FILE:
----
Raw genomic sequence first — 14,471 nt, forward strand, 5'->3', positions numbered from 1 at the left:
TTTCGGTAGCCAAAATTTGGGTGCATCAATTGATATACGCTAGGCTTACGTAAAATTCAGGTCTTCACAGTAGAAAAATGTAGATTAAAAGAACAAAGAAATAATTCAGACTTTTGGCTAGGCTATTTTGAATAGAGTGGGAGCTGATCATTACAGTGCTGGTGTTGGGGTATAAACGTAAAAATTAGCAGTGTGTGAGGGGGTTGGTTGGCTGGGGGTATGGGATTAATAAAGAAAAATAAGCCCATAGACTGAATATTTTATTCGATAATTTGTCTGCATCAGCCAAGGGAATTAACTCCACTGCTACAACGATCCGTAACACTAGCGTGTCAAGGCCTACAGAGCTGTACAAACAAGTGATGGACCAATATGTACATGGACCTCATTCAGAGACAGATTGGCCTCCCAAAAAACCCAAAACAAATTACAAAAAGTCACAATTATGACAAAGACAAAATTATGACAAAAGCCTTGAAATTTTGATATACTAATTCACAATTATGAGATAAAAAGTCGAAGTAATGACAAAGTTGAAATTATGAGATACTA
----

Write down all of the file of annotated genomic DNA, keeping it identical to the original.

Raw genomic sequence first — 14,471 nt, forward strand, 5'->3', positions numbered from 1 at the left:
TTTCGGTAGCCAAAATTTGGGTGCATCAATTGATATACGCTAGGCTTACGTAAAATTCAGGTCTTCACAGTAGAAAAATGTAGATTAAAAGAACAAAGAAATAATTCAGACTTTTGGCTAGGCTATTTTGAATAGAGTGGGAGCTGATCATTACAGTGCTGGTGTTGGGGTATAAACGTAAAAATTAGCAGTGTGTGAGGGGGTTGGTTGGCTGGGGGTATGGGATTAATAAAGAAAAATAAGCCCATAGACTGAATATTTTATTCGATAATTTGTCTGCATCAGCCAAGGGAATTAACTCCACTGCTACAACGATCCGTAACACTAGCGTGTCAAGGCCTACAGAGCTGTACAAACAAGTGATGGACCAATATGTACATGGACCTCATTCAGAGACAGATTGGCCTCCCAAAAAACCCAAAACAAATTACAAAAAGTCACAATTATGACAAAGACAAAATTATGACAAAAGCCTTGAAATTTTGATATACTAATTCACAATTATGAGATAAAAAGTCGAAGTAATGACAAAGTTGAAATTATGAGATACTA